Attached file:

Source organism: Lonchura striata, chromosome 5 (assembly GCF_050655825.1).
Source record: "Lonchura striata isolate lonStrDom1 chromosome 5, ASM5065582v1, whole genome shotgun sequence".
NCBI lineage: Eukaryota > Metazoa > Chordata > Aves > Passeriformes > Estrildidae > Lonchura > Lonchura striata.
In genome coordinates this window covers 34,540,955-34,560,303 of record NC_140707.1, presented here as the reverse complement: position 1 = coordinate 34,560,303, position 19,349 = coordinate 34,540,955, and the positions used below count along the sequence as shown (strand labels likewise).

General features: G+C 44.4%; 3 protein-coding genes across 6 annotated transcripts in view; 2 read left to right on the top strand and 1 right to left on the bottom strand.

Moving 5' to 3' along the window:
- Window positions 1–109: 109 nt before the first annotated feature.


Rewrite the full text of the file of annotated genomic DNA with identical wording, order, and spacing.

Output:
Source organism: Lonchura striata, chromosome 5 (assembly GCF_050655825.1).
Source record: "Lonchura striata isolate lonStrDom1 chromosome 5, ASM5065582v1, whole genome shotgun sequence".
NCBI lineage: Eukaryota > Metazoa > Chordata > Aves > Passeriformes > Estrildidae > Lonchura > Lonchura striata.
In genome coordinates this window covers 34,540,955-34,560,303 of record NC_140707.1, presented here as the reverse complement: position 1 = coordinate 34,560,303, position 19,349 = coordinate 34,540,955, and the positions used below count along the sequence as shown (strand labels likewise).

General features: G+C 44.4%; 3 protein-coding genes across 6 annotated transcripts in view; 2 read left to right on the top strand and 1 right to left on the bottom strand.

Moving 5' to 3' along the window:
- Window positions 1–109: 109 nt before the first annotated feature.